Reviewed by Donna
AUTHOR: Lindsey Black
PUBLISHER: Netherwood Press
LENGTH: 358 Pages
RELEASE DATE: December 27, 2017
The Barricade is all that separates the Northern Russian Empire from what remains of the world’s plague-decimated population. Snaking 8921 kilometres across Eurasia, the Barricade is crafted from the New World’s nanotechnologies. Breathing, thinking, constantly regenerating, it sustains those charged with defending its districts from those desperate to find refuge in the north.
Atop the battlements of District 666, Sasha Stepanova and his team ruthlessly suppress heavy insurgencies, but at a cost. With the loss of one of his men, Sasha feels isolated and adrift. The bitter snows are a harbinger of winter’s early arrival and the town on his southern perimeter is swelling with foreboding shadows.
Transferred from a black operations testing facility, Jett Ioane is not the replacement Sasha is expecting. He’s short, sheltered and untested in battle—a poor replacement for the friend Sasha has lost. But Sasha finds him impossibly alluring. A lifetime of alienation and scrutiny has hardened Jett to the friendship and camaraderie necessary for survival. Struggling to find his feet while Sasha sweeps them out from under him, Jett hesitates to entrust the team with his truth.
Will Jett’s secrets be the key to their salvation, or annihilation?
I have no idea where to begin with this review, because I have a strong feeling that whatever I say isn’t going to do this book justice. I really enjoyed the first two books that Lindsey Black released (Fishy Riot and Rhino Ash), but I think I’d quickly pigeonholed her into that type of story. Entertaining and humorous with a few political jabs thrown in to show the author’s stance on certain current affairs. Barricade is something completely different, and I’m going to say better, than what this author has previously produced.
Firstly, the setting. Ms. Black has created a world (not too distant from now) where the population has been all but wiped out by the Infection. Only the Northern Russian Empire remains unaffected, protected from the rest of the world by the Barricade – a wall they constructed to isolate their “Communist Utopia” after expanding their borders through the decimation of several surrounding countries. The author did such a brilliant job of describing the harsh bleakness of life in a militarized Russian winter wasteland that I actually took my Kindle to sit outside in the sun. Life on the Barricade for these soldiers is lonely and colorless and miserable. Actually, life on either side of the Barricade is just as desolate, as one of the soldiers says – Communist Russia ensures that everyone is equally miserable. So on one side there is safety in a regime that requires parents to surrender their children to harsh military service, and on the other side hundreds of millions of people have died, are still dying, from the Infection. The Barricade is what separates them.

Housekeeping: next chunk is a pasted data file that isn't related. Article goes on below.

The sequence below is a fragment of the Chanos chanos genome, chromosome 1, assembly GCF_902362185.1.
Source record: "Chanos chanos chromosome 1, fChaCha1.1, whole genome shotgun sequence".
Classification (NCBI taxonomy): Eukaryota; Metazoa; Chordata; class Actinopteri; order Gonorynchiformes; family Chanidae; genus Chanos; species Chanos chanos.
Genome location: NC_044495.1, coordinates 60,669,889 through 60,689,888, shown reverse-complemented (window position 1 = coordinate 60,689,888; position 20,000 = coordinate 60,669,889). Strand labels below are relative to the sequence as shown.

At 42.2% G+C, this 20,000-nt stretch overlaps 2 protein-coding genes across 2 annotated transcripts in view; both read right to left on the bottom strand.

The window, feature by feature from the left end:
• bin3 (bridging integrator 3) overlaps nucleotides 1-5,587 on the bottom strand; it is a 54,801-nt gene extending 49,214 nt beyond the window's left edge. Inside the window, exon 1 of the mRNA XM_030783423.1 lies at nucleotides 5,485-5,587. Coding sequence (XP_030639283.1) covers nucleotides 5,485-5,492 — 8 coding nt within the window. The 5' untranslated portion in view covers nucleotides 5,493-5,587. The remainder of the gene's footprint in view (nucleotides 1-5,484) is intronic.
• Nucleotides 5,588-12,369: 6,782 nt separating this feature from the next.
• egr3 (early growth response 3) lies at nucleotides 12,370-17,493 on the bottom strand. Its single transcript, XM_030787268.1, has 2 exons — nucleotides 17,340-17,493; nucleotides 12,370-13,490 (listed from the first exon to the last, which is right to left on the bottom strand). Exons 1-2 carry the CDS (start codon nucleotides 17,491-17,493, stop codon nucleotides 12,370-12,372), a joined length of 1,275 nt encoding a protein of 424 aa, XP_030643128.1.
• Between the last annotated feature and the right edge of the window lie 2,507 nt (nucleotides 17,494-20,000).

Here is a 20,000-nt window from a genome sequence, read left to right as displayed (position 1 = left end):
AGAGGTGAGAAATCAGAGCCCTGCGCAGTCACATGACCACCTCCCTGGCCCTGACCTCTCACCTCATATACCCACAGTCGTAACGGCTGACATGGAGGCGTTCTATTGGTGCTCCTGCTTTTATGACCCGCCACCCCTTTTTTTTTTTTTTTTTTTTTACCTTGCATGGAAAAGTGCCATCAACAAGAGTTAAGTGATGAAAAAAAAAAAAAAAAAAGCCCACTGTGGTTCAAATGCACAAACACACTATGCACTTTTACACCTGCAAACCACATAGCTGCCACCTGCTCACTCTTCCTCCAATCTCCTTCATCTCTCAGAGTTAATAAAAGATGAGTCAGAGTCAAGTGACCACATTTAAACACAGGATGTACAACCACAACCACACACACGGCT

The characters force you to question where your loyalties, as a reader, lie. It’s a battle of the Russian military versus the rest of the world. And when I say the rest of the world, I mean the men, women and children of multiple other nations who gather at the southern side of the Barricade like refugees, denied access to the one place left that is reputed to be safe. Meanwhile the soldiers who guard the wall use their weapons to pick off the refugees as they succumb to the Infection. And these are our main characters. These soldiers who stand between the desperate, dwindling survivors and the so called safety of the Northern Russian Empire. It seems like a no brainer. You support the underdog, the children, the people fighting for their lives. But we get to know the soldiers – the conscripted men, the brainwashed men, the men that wholeheartedly believe they are fighting on the side of good. We see them mourning the loss of one of their own, and we witness them make horrible, hard choices as they do what they believe is right.
This is a story of people at war, with a few bright bursts of happiness thrown in. And those moments of colour (literally, in the case of the paintball attack) mean so much more because a dismal sort of existence surrounds them. It was ridiculous how happy I felt each time the superfluous puffball of a dog made an appearance. I could feel the joy of the soldiers as they playfully launched a paintball attack on the washed out buildings below them. And while the romance between Jett and Sasha wasn’t really the focus of the story, I clung to those moments – as did all the soldiers on the Barricade once they found out.
I truly hope that the author chooses to continue writing stories in this world. While this isn’t unfinished, there are still questions that I want answered about the Barricade itself. Not to mention that we still have no idea what is really going on in the rest of the world. Whether Ms. Black’s next book continues this story, or her first series, or is something entirely new, I’m excited to see what she comes up with next.